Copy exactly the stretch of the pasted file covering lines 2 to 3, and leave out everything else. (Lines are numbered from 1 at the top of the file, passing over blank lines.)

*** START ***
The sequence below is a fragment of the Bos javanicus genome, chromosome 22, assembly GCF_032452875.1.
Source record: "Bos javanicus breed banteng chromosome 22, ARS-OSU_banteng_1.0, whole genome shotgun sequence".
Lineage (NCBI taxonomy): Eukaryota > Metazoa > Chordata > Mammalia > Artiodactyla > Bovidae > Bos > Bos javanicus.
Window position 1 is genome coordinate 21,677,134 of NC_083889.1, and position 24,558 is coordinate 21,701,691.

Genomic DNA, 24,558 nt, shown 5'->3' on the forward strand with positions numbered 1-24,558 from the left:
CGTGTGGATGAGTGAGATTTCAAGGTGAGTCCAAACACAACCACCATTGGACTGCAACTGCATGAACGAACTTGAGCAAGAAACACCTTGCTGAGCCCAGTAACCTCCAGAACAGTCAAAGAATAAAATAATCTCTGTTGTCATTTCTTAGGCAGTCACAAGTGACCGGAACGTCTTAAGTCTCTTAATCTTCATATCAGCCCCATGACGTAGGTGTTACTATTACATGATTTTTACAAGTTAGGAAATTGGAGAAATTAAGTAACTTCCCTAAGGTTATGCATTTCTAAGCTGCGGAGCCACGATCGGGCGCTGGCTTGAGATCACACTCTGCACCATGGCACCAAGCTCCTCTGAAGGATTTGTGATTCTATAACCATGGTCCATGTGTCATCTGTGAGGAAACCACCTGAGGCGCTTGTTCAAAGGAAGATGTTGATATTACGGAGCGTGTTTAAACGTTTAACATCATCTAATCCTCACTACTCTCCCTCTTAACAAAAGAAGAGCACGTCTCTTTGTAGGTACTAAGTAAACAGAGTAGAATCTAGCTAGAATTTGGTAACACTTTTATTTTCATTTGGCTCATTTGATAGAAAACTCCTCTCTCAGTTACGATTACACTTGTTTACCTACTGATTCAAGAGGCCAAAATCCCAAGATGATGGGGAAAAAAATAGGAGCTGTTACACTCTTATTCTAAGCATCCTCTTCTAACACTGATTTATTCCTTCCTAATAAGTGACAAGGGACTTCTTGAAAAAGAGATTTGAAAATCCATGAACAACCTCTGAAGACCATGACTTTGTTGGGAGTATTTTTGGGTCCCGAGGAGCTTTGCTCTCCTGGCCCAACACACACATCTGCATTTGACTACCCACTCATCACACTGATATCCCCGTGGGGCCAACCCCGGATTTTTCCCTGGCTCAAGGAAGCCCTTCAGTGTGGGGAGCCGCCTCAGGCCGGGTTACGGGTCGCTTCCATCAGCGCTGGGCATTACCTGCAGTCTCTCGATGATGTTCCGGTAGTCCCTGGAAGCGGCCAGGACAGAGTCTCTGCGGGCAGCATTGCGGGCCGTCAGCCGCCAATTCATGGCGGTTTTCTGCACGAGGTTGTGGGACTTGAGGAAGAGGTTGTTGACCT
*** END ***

Source record: "Bos javanicus breed banteng chromosome 22, ARS-OSU_banteng_1.0, whole genome shotgun sequence".
Lineage (NCBI taxonomy): Eukaryota > Metazoa > Chordata > Mammalia > Artiodactyla > Bovidae > Bos > Bos javanicus.